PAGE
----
One of the first keys is to recognize what triggers the rage and accept it. You cannot go back and change your past but you can control its effects on your present. As Ghandi once famously said “Nobody can hurt me without my permission”. Understand that your past memories impact you only as much as you allow. Change what you can and let go of the rest. Easier said than done but absolutely necessary.
There are any number of proactive techniques you can employ that will help your subconscious mind better deal with your reactions to external stimuli. Exercise is still one of the best ways to release tension and promote positive feelings in your body. A minimum of 30 minutes of mild to rigorous exercise everyday will do wonders (it will also ward off many common illnesses). What you put into your body can be just as important. Other helpful routines you should consider are meditation, essential oils and positive affirmations.
How to Help Someone with Their Anger Issues
Helping someone you love who has difficulty controlling their anger can be a frustrating, but ultimately rewarding, experience. The key is always understanding why you are doing it and what is honestly motivating you. If you want them to change because you want to control them you will only make the situation worse. You must do it only from a place of genuine love for them. They must also have as strong a desire to change as you, otherwise you will be the only one rowing in the boat.
For your loved one who is suffering some resistance may come from simply being afraid of change, no matter how inviting the prospect. In an odd way, a damaged person holds on to their pain primarily because it is familiar. It is the classic “the devil you know” scenario. It can be frightening to enter a new realm no matter how inviting. If your loved one suffers from addiction please read this.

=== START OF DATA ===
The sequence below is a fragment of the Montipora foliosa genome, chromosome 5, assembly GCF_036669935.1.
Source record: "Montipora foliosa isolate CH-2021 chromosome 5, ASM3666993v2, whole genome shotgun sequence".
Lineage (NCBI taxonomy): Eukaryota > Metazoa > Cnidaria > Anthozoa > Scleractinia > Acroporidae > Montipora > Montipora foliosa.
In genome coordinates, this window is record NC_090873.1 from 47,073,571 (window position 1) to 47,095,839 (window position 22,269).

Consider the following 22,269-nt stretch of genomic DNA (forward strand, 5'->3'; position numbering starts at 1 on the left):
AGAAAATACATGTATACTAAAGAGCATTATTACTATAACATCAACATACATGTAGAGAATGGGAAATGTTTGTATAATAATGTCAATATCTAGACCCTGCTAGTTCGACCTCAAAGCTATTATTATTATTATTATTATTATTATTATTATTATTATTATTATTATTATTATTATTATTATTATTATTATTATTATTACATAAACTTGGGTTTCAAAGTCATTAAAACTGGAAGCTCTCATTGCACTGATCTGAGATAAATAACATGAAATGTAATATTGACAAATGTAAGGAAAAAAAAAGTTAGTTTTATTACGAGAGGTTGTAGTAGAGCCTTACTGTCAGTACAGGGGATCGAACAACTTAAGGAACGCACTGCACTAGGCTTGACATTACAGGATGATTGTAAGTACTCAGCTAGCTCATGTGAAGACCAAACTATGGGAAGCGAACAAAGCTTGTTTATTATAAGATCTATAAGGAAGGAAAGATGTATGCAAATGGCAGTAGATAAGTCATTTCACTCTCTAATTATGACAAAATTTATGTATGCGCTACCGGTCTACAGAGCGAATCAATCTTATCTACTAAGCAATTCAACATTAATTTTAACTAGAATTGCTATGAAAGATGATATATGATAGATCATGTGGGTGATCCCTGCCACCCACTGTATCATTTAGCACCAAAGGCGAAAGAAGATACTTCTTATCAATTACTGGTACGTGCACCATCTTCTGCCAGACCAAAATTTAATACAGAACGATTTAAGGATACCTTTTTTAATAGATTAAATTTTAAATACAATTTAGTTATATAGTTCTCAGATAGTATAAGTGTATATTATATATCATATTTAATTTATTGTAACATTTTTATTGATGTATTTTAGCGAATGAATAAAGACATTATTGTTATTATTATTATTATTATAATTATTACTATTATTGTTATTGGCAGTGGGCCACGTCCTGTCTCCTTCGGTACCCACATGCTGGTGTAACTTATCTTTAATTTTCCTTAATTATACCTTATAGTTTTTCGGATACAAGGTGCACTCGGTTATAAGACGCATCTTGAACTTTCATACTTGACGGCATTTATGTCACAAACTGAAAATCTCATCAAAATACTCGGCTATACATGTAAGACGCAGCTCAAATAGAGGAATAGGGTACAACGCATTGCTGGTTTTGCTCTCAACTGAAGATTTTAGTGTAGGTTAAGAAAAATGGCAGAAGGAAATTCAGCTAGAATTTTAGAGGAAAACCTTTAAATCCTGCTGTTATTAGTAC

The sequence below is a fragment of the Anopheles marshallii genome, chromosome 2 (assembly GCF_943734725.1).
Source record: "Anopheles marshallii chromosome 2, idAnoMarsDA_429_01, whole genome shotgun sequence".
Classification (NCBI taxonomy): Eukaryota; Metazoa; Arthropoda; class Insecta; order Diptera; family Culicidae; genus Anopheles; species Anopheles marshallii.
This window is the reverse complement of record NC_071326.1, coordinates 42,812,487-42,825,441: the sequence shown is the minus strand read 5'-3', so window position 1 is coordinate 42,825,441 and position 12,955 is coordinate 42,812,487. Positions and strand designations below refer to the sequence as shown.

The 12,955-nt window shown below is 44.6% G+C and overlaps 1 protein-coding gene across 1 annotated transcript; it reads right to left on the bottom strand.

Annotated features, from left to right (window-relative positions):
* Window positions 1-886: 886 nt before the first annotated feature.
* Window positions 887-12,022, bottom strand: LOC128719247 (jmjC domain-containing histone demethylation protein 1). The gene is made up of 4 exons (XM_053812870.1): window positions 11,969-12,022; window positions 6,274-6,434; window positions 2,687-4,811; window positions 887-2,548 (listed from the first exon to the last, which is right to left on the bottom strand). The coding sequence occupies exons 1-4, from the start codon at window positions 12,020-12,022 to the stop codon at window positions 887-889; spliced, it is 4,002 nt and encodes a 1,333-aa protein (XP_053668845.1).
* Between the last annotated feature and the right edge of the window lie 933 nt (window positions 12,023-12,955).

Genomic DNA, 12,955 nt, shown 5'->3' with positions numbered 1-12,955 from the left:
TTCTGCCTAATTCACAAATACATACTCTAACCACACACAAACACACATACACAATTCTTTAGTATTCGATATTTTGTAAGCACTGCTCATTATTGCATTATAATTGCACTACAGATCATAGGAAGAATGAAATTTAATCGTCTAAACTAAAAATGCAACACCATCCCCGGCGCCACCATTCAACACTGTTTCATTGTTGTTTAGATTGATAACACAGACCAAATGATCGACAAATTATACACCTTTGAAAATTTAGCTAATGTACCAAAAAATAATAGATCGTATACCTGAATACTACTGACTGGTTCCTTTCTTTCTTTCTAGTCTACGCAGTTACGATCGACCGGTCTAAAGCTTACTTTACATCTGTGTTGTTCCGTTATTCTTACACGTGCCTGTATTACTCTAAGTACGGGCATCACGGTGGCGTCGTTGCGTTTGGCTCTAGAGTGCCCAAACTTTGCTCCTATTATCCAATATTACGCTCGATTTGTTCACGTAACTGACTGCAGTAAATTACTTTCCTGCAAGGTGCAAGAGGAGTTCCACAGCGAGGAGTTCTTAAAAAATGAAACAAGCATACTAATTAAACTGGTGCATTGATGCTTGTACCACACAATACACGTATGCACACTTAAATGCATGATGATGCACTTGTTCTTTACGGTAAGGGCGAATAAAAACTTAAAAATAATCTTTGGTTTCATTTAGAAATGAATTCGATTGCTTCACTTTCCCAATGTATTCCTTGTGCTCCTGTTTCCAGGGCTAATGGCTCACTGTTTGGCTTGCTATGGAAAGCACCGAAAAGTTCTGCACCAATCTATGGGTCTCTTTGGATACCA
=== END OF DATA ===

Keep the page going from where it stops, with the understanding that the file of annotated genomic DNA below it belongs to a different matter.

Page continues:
Be patient and always, always, always, stay calm. Maintain your emotions at a very steady and supportive level. This process will test your resolve and can be very frustrating. Be ready for a long, but ultimately, rewarding journey. Always provide positive feedback when you see any genuine progress. It can mean the world to someone suffering.
Knowing When to Walk Away
The old expression “you can lead a horse to water but you can’t make them drink it” is vital to understand here. Your desire to help someone you love is only as effective as their desire for change. You may reach a point where you are suffering as much as them. If you are doing all of the “heavy lifting” it is time to consider walking away. Only you can make this decision but recognize that it may be the only viable option left to you at some point. Hopefully not.
Finally . . .
While all of the above can work wonders for someone suffering from anger issues it is possible that they are at a point where the best alternative is professional help. The reality is we are all damaged to a certain extent and could each benefit from some level of therapy. But it is also true that we are each far stronger than we realize and have more control over, and a better understanding of, ourselves. If we truly look ourselves in the mirror, acknowledge the only way we can change is to change ourselves, stop blaming others for our shortcomings and prepare to make sacrifices in our lives . . . we can make major steps towards self-improvement.